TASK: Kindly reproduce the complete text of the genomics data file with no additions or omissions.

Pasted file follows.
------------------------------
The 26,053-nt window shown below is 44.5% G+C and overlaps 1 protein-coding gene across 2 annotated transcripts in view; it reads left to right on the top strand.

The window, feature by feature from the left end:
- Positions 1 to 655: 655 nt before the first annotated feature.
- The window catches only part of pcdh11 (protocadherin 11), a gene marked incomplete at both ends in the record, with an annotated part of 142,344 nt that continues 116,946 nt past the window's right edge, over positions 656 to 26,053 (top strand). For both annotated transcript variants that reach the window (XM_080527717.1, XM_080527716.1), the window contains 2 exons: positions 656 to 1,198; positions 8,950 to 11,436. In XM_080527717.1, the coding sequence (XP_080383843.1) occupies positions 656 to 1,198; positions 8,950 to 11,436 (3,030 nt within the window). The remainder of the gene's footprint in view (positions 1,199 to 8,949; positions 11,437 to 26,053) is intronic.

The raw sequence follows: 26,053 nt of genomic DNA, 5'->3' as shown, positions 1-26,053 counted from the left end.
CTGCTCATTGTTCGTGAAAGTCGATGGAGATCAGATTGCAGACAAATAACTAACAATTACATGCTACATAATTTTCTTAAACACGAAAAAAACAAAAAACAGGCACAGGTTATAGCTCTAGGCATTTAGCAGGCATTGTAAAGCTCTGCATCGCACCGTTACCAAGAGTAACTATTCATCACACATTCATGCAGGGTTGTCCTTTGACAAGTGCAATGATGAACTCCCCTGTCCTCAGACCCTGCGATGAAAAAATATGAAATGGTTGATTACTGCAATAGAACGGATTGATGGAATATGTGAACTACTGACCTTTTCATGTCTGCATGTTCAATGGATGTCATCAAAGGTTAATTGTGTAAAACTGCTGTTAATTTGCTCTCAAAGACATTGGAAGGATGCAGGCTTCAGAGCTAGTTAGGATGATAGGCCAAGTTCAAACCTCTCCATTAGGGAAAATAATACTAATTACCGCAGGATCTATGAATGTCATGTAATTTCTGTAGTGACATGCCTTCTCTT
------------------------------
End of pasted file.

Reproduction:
The 26,053-nt window shown below is 44.5% G+C and overlaps 1 protein-coding gene across 2 annotated transcripts in view; it reads left to right on the top strand.

The window, feature by feature from the left end:
- Positions 1 to 655: 655 nt before the first annotated feature.
- The window catches only part of pcdh11 (protocadherin 11), a gene marked incomplete at both ends in the record, with an annotated part of 142,344 nt that continues 116,946 nt past the window's right edge, over positions 656 to 26,053 (top strand). For both annotated transcript variants that reach the window (XM_080527717.1, XM_080527716.1), the window contains 2 exons: positions 656 to 1,198; positions 8,950 to 11,436. In XM_080527717.1, the coding sequence (XP_080383843.1) occupies positions 656 to 1,198; positions 8,950 to 11,436 (3,030 nt within the window). The remainder of the gene's footprint in view (positions 1,199 to 8,949; positions 11,437 to 26,053) is intronic.

The raw sequence follows: 26,053 nt of genomic DNA, 5'->3' as shown, positions 1-26,053 counted from the left end.
CTGCTCATTGTTCGTGAAAGTCGATGGAGATCAGATTGCAGACAAATAACTAACAATTACATGCTACATAATTTTCTTAAACACGAAAAAAACAAAAAACAGGCACAGGTTATAGCTCTAGGCATTTAGCAGGCATTGTAAAGCTCTGCATCGCACCGTTACCAAGAGTAACTATTCATCACACATTCATGCAGGGTTGTCCTTTGACAAGTGCAATGATGAACTCCCCTGTCCTCAGACCCTGCGATGAAAAAATATGAAATGGTTGATTACTGCAATAGAACGGATTGATGGAATATGTGAACTACTGACCTTTTCATGTCTGCATGTTCAATGGATGTCATCAAAGGTTAATTGTGTAAAACTGCTGTTAATTTGCTCTCAAAGACATTGGAAGGATGCAGGCTTCAGAGCTAGTTAGGATGATAGGCCAAGTTCAAACCTCTCCATTAGGGAAAATAATACTAATTACCGCAGGATCTATGAATGTCATGTAATTTCTGTAGTGACATGCCTTCTCTT